The blood pool is now even higher—I reckon about two feet, and covers the entire kitchen area. As kids we used to pretend the floor was covered in bubbling lava, and jump from one piece of furniture to another. Climb up on dressers to get away from certain boiling death. Or maybe play ‘shipwrecked at sea,’ where the bed or chair or desk was a life-saving bit of cargo, floating in shark-infested waters. Now I’m playing ‘blood pool,’ and it’s just as entertaining. Too bad I don’t have a kid to play it with. Maybe someday.

I move from the chair to the table, and sit, legs crossed. How high can this blood tide rise, I wonder. Will it flood the rest of the house? And when it finally recedes, will it stink and draw flies? Probably. Somebody’s gonna have quite the clean up project on her hands; maybe I’ll just call in professionals to it. I deserve a day off.

“Arlene,” he half mutters, half sobs. “I’m done.” He shakes his head, eyes squeezed tight, like he’s in pain or something. Drama queen. What did I ever see in him? It’s a mystery now.

“Done?” This comes out as a giggle. “What have you ever done around here? I’m the doer. You sit around in your underwear, eating barbecue potato chips straight from the bag, watching re-runs of old 1960’s sit-coms. I come home from work, and I have to make dinner, do laundry, clean the house. What you don’t do is look for a job or any way to help out around here.” I stand up on the table; the blood is now swishing around like it’s under the influence of a tidal pull, of a vengeful moon goddess. Maybe it is. The level is almost as high as the table. Brendon splashes his hands in the blood like a baby in a bathtub. If it gets any higher, he’s gonna drown.

“How,” he pouts, “how could you . . . ”  he pulls out the carving knife from his booze bloated belly. The knife has an ivory handle with a fine silver filigree overlay; it’s a thing of beauty. This, too, I inherited from my Aunt Elsa. It was another of the wedding presents she received in 1958. Aunt Elsa only used it once; when and how, well, that’s a puzzler, as no one in the family will talk about it. She left me this among all manner of other things, bless her. We’re so much more alike than anyone realizes; but then, we emerged from the same gene pool, didn’t we?

I become aware of Brendon droning on and on, rudely interrupting my reverie. “You’ve got blood . . .  you . . . your hands . . .” He’s confused now, probably from his extreme exsanguination, but indulges his compulsion to be theatrical about the situation anyway. The boy just can’t help himself. “On you . . . your . . . blood . . . bloody . . .”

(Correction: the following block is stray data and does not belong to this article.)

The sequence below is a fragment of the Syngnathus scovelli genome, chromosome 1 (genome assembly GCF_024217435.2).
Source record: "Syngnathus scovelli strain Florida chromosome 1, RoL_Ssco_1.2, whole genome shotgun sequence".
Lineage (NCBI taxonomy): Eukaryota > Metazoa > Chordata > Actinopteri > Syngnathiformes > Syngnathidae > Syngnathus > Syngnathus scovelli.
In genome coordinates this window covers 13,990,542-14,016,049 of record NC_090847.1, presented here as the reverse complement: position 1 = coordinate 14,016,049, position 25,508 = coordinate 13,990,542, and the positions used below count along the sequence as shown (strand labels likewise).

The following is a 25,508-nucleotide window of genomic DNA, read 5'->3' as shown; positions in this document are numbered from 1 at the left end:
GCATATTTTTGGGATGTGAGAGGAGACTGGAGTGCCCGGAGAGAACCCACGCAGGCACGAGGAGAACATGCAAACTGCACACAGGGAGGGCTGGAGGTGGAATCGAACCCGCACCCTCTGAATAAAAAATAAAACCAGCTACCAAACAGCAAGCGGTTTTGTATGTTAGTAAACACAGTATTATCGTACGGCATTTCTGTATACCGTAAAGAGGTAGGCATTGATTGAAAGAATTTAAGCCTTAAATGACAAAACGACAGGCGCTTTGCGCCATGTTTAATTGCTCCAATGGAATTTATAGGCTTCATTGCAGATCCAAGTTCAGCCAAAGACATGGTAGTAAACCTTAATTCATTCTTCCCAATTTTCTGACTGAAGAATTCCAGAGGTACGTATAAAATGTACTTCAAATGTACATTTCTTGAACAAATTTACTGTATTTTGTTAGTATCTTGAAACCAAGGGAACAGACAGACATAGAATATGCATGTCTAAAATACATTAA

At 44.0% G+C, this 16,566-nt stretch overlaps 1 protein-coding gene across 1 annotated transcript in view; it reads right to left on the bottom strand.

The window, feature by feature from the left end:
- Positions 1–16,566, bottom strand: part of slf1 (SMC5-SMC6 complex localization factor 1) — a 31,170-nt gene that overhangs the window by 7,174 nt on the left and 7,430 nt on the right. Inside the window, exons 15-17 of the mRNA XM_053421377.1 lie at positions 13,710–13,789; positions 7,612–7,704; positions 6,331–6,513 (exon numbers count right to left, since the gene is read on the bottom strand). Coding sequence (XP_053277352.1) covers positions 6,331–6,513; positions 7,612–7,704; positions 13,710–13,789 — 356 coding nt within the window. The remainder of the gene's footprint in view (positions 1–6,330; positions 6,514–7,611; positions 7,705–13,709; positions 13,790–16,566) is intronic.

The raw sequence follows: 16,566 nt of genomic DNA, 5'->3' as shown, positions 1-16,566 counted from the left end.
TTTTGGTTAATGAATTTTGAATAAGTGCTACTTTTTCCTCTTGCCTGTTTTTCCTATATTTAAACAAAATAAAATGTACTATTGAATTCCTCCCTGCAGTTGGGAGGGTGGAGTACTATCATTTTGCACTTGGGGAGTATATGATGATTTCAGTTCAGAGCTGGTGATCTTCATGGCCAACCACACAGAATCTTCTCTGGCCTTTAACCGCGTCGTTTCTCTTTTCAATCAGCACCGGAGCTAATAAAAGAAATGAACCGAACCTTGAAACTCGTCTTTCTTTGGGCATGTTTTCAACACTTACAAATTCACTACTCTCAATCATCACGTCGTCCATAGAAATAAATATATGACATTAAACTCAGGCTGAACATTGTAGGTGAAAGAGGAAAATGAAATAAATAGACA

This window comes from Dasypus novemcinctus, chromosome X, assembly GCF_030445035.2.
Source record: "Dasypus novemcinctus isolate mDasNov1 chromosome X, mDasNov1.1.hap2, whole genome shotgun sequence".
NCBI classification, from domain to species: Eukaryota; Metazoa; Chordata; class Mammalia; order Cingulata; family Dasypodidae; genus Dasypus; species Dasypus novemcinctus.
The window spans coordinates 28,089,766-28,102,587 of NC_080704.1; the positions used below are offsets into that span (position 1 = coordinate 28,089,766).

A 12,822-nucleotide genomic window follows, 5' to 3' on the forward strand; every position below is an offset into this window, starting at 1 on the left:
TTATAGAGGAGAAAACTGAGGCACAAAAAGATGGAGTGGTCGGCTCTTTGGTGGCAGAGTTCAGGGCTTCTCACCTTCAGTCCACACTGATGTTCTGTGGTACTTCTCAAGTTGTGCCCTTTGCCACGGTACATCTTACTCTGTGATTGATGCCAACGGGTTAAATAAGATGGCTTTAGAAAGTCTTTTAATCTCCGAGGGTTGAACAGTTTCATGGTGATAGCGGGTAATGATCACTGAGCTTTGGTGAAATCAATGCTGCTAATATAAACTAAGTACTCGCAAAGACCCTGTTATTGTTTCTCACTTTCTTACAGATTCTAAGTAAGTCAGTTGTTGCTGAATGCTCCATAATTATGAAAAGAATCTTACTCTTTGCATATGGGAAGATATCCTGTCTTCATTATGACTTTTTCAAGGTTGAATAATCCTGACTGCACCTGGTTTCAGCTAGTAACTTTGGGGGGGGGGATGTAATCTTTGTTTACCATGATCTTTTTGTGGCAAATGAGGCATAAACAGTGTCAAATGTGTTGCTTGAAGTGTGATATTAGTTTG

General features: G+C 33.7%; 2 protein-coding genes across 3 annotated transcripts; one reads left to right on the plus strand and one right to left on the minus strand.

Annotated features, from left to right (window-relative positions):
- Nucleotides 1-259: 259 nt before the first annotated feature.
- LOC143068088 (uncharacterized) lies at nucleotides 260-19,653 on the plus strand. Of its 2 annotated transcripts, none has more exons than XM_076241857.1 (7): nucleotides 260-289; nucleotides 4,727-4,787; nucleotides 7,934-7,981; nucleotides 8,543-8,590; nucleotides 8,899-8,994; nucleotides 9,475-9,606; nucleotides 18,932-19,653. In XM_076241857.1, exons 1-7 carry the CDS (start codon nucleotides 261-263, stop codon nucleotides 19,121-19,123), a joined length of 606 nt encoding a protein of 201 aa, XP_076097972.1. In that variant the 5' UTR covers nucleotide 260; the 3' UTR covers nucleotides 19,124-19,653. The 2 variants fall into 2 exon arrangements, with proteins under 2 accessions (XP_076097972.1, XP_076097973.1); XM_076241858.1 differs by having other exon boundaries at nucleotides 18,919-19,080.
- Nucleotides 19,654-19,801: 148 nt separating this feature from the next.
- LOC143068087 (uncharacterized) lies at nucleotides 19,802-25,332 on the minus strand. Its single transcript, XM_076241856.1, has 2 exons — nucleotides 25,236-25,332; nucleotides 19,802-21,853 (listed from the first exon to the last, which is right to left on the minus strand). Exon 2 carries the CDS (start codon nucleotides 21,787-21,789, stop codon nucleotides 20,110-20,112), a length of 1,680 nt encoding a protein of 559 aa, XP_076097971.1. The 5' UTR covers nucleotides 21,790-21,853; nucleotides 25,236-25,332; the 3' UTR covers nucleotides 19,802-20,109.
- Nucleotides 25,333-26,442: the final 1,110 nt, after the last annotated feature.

My blood? Oh, you silly goose! This isn’t my blood,” I retort, towering over him from my superior position on the kitchen table. I clap my hands, throw my head back and laugh, like I’m the star of my own comedy.  “It’s yours.”

I plop down on the tabletop, pull off one sneaker and sock, and dip my toe in, just to test the waters, so to speak. It’s warm, but rapidly cooling. I give a little kick and send ripples out towards Brendon. As I watch, he sinks under a slight red wave. Bubble, bubble, bye, bye.

I suppose I’ll have to dive in, eventually, and either swim to the safety of the backdoor and the sunshiny world outside this house, or submerge myself, completely, to feel around the floor for the drain. I wonder what manner of creatures dwell in this thick liquid, this crimson darkness, darting to and fro, stalking and devouring each other. I wonder how long I can hold my breath. I wonder where the plug is.

Hillary Lyon is an SFPA Rhysling Award nominated poet, whose poetry has appeared in numerous journals and anthologies. She founded and served as senior editor for the independent poetry publisher, Subsynchronous Press. Hillary also writes short stories, and when she’s not writing, she creates illustrations for horror and pulp fiction publications. Having lived in Brazil, France, Canada, and several states in the US, she chose to settle in Tucson, Arizona.